People with type 2 diabetes, whose bodies are unable to regulate glucose levels, are significantly more likely to get heart disease than people who don’t have diabetes. So Jennifer Hall, Ph.D., director of the program in translational cardiovascular genomics at the University of Minnesota, hopes that her research focused on identifying what predisposes a person to type 2 diabetes also may shed light on what factors lead to heart disease.
Hall and her team are using mouse models to determine how one genetic mutation, known as TCF7L2, leads to impaired glucose tolerance and decreased insulin secretion and, ultimately, a greater likelihood of developing type 2 diabetes.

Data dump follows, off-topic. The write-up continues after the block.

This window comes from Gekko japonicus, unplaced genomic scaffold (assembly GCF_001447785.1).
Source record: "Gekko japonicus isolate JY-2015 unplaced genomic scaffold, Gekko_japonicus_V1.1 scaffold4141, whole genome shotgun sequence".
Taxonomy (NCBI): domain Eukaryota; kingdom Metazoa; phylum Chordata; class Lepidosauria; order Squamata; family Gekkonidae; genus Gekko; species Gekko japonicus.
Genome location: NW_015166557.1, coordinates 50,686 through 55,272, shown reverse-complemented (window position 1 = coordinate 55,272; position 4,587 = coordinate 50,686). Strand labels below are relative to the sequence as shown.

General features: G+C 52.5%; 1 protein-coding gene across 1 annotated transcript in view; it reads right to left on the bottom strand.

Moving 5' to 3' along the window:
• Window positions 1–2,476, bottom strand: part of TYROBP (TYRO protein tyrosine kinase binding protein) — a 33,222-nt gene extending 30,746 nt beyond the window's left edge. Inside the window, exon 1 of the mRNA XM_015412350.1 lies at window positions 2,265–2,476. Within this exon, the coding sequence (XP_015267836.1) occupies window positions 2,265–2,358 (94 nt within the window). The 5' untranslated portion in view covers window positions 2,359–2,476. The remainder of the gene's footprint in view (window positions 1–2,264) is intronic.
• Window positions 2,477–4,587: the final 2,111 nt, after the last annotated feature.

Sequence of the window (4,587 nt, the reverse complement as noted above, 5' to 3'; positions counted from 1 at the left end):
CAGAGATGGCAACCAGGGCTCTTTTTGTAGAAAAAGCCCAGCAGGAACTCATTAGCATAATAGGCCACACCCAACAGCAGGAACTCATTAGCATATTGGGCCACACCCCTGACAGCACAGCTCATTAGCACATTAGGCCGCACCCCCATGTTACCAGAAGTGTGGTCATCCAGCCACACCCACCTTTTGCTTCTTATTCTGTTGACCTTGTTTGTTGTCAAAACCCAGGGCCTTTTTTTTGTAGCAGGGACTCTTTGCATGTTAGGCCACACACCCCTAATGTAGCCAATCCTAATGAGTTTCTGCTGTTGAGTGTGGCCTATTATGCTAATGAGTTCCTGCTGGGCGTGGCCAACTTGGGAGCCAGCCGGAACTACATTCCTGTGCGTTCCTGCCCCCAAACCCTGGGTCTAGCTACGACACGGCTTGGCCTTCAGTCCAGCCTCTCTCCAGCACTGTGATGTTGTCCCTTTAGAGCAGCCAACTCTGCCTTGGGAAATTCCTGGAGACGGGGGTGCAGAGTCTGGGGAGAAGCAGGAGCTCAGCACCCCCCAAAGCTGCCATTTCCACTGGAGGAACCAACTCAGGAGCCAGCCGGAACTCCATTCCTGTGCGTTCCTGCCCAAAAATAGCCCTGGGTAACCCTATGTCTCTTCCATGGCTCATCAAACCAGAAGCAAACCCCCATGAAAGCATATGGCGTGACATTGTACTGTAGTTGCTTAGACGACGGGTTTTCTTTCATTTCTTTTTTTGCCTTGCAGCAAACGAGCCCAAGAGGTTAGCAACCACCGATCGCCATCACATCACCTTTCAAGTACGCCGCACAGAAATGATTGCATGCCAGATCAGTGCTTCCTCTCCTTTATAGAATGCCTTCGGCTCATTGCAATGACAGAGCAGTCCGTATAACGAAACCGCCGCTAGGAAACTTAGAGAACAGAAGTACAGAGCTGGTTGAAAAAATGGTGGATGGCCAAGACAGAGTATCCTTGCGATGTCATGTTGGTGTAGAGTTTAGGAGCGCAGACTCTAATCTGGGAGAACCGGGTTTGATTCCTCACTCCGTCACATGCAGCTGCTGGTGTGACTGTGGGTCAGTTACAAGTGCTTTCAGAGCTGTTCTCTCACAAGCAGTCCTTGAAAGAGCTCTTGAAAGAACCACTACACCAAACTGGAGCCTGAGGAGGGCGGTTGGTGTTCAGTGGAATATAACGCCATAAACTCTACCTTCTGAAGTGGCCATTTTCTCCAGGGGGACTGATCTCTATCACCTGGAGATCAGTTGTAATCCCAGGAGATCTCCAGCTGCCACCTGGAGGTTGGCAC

“Clearly, there are differences between mice and humans, but in both, this gene is most abundantly expressed in the brain. Previous work has clearly shown that Insulin action in the central nervous system regulates energy homeostasis and glucose metabolism. We have identified that this gene is associated with genes in the brain that affect appetite and glucose metabolism.”
Because people with type 1 diabetes may also be at risk for the mutation, says Hall, this work could also affect individuals who have type 1 diabetes—and their family members.
Hall’s team hasn’t found a direct link between the genetic mutation and heart disease, but she believes that solving this genetic mystery could have heart-healthy implications for people at risk for diabetes.
“We hope that assisting in identifying mechanisms for diabetes risk will one day lead to reducing diabetes and cardiovascular complications from the disease,” she says.